26−November 23, 2019
[En anglais] “I think photography is about celebrating an instant,” the French-Swiss photographer Hélène Binet has said of her decades long practice in which she has produced some of the most iconic and enigmatic images of famous buildings by famous architects. We are familiar with this idea, of course, Cartier-Bresson’s “the decisive moment” and all, but I think Binet means it in a different, more expanded and aptly architectural sense. I don’t think she means that in photography the instant is frozen, preserving some of the real or lived moment, but that the instant lengthens, elongates, prolongs: as if to look and to photograph, to look at a photograph, is to extend time as a kind of spatial experience in and of itself. Binet’s work catches details, frames and reframes lines, geometries, apertures, and voids, to generate new visions, flickering and ephemeral, within sometimes familiar spaces, so that the photographs are worlds within themselves.
Time After Time at the Large Glass brings together an idiosyncratic and beguiling series of Binet’s photographs—both black and white (her more typical mode) and colour, always analogue—from the late 1980s to present day. Olivier Richon, in an elegant text that accompanies the exhibition, reminds us that “camera” is Latin for “room”; and indeed, each of Binet’s works invites us into a distinct environment that is delineated in light and dark—fields that seem to reverse, refract, reflect, twist and turn inside out. In the gallery’s front space, the eye skitters and adjusts, in and out of focus, grasping at forms, across three fragmented views of Hadrian’s Villa in Rome. Binet zooms in on and tightly frames details of the famous ruin, abstracting its cornices, arches, and oculi so that they become dark and highly textured shapes against the sky above, whose lit up negative space, gauzy with clouds, optically shifts between back- and foreground. I say the details become and the sky shifts, rather than that they seem to, because there is something wonderfully transformative about Binet’s photographs, which cause the spaces they capture to ricochet and turn in on themselves, to multiply curves and angles, illumination and shadow, in an Escher-like mise-en-abîme.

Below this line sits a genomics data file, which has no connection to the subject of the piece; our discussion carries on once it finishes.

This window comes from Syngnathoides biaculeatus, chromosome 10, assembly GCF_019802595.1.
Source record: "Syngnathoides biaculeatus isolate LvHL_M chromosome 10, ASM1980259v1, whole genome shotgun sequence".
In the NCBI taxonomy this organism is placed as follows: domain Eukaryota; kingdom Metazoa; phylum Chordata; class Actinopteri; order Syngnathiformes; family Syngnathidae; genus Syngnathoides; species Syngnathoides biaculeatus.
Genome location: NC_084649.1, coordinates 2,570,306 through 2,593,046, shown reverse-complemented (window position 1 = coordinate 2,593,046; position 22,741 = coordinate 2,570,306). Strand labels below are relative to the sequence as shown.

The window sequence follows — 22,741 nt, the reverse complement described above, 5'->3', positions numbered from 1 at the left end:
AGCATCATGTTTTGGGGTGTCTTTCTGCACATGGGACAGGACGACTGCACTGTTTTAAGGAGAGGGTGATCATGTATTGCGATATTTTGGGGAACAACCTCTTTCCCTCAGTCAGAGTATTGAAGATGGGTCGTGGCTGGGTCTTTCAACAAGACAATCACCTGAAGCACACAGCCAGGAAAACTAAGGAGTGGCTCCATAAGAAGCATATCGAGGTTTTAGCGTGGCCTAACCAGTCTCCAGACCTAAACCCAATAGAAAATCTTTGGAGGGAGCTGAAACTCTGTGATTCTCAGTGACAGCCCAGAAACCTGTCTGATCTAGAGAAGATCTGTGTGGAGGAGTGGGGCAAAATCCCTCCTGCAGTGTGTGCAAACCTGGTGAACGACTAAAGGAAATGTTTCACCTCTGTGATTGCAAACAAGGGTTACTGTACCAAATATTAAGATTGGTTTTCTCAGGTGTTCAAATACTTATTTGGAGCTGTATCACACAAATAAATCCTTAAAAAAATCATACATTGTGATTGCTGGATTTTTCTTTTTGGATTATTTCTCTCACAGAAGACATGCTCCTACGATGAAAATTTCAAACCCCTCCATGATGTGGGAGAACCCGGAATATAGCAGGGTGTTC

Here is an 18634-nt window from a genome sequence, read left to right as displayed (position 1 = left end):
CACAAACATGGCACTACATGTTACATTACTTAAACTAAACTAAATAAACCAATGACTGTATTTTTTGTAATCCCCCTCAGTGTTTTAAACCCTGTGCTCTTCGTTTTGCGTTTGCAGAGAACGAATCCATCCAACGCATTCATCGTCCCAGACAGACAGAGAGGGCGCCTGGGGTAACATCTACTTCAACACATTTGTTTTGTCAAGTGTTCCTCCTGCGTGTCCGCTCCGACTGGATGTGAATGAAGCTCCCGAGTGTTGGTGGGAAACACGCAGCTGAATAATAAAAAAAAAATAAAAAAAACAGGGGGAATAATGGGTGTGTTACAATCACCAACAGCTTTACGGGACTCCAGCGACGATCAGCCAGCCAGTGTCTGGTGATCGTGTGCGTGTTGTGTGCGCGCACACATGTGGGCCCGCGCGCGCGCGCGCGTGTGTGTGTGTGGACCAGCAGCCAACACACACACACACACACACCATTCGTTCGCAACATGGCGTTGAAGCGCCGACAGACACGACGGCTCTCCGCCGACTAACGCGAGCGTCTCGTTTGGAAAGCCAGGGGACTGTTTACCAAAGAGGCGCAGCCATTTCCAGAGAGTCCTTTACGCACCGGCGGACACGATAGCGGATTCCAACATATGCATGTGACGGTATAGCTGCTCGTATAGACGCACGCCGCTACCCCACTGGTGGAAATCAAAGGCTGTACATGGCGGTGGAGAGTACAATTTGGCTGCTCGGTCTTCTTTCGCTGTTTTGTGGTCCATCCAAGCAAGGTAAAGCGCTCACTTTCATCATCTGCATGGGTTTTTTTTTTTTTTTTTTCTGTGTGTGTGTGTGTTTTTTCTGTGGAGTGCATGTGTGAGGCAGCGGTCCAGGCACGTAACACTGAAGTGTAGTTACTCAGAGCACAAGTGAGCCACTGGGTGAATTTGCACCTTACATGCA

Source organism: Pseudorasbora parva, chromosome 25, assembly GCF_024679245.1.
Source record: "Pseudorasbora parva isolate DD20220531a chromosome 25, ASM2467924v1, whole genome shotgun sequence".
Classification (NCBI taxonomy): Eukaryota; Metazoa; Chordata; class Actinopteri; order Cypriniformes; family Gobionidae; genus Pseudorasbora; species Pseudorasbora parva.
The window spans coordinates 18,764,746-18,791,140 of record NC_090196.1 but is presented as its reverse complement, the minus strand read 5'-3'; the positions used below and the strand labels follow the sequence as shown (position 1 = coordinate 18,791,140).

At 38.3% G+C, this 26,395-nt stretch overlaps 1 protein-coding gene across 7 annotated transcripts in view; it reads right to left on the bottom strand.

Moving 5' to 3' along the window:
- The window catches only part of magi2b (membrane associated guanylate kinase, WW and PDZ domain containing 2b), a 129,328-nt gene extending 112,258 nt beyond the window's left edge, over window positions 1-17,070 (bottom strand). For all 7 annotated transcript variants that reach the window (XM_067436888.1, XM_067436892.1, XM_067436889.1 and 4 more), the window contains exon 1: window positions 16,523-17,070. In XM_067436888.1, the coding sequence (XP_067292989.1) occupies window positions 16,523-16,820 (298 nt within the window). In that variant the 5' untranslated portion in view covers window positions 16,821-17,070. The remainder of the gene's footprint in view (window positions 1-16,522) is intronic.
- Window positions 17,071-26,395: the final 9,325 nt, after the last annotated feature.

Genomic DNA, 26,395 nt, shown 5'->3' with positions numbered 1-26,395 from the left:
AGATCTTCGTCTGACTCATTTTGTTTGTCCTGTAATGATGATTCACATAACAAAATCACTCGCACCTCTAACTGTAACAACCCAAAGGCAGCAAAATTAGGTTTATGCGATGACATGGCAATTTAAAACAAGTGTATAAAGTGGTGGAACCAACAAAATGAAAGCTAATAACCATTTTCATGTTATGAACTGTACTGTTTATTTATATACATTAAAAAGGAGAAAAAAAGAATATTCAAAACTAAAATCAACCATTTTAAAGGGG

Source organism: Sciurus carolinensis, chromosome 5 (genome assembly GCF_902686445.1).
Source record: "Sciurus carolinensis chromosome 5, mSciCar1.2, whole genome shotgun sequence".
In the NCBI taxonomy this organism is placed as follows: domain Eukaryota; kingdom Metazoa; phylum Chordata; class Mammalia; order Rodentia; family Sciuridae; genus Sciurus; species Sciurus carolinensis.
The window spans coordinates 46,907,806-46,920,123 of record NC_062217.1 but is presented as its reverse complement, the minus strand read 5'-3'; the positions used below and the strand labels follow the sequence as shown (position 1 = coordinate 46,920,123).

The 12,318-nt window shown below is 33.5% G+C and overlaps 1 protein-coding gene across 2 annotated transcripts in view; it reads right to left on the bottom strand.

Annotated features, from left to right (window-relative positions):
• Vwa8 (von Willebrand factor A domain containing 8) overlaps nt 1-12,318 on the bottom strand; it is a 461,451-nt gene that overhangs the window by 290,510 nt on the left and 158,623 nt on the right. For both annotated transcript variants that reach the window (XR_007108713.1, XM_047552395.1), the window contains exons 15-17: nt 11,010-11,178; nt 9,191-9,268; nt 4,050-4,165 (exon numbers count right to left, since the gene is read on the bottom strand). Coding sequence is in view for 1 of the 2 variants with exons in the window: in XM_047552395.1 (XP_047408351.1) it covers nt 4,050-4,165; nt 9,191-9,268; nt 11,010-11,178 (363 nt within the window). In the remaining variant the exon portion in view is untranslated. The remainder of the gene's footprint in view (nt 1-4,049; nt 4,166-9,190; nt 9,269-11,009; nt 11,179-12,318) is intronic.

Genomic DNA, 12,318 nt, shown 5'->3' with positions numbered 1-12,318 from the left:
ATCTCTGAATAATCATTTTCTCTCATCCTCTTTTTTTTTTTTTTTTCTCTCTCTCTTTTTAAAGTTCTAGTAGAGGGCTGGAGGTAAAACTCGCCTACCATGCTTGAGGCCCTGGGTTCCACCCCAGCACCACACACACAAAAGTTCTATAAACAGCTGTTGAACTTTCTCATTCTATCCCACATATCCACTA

Does one need to have experienced the architect’s work in person to perceive the depth and complexity of Binet’s work, to apprehend the sense that she has at once absorbed and abstracted the properties of the site in question? Walking further into the gallery, I was arrested by four familiar views; though framed in entirely unexpected ways. They are from Le Corbusier’s Couvent Sainte Marie de la Tourette, built with the avant-garde Greek composer Iannis Xenakis, which was completed in 1961. Five years ago, I spent a week at la Tourette, and its strange, mesmeric spaces with their slivers of undulating windows, surprising views into green hills beyond, and vast expanses of rough concrete have stayed with me ever since. At the time, I considered the building unphotographable—too vast, too magnificent—but I was wrong: Binet’s images capture the precise experience of moving through the building, views flashing this way and that, different at each turn, and each window with a different geometric offering. The coarse concrete surface of the chapel’s exterior, with light wells just poking their cylindrical heads above its flat roof; the sharp pyramid of the oratory as seen from the other side of the quadrangle; the rough ribs of Xenakis’s windows flattened into tightly compressed ridges: like the most interesting and challenging works within their métier, these photographs sit precisely at the intersection of record and autonomous object.
Binet has worked with “starchitects” like Zaha Hadid, Daniel Libeskind, David Chipperfield, and Peter Zumthor, among others, but her recent work takes as its subject the Classical Gardens of Suzhou, in the Jiangsu province of China. While the gardens themselves are lush and extensively landscaped, Binet pauses on modest corners and walls, against which stand bare trees and lone branches. The pale backdrops are streaked with time, moss, accumulated grime, which through Binet’s lens resembles painted canvas—the elegant smudge of a Gerhard Richter or the wilting smear of a Cy Twombly. It is not possible to stage or to pose architecture, literally written in stone, for photographs; but in Binet’s work there is a sense of the theatrical or the orchestrated: she moves the lines and angles to where she wants them, waits for the main players—shadow and light—to emerge and fall into place, ready for their close-ups. These photographs are tiny contemplative architectures in 2D that telescope out of themselves and into the mind of the viewer to reconstruct on his or her own terms.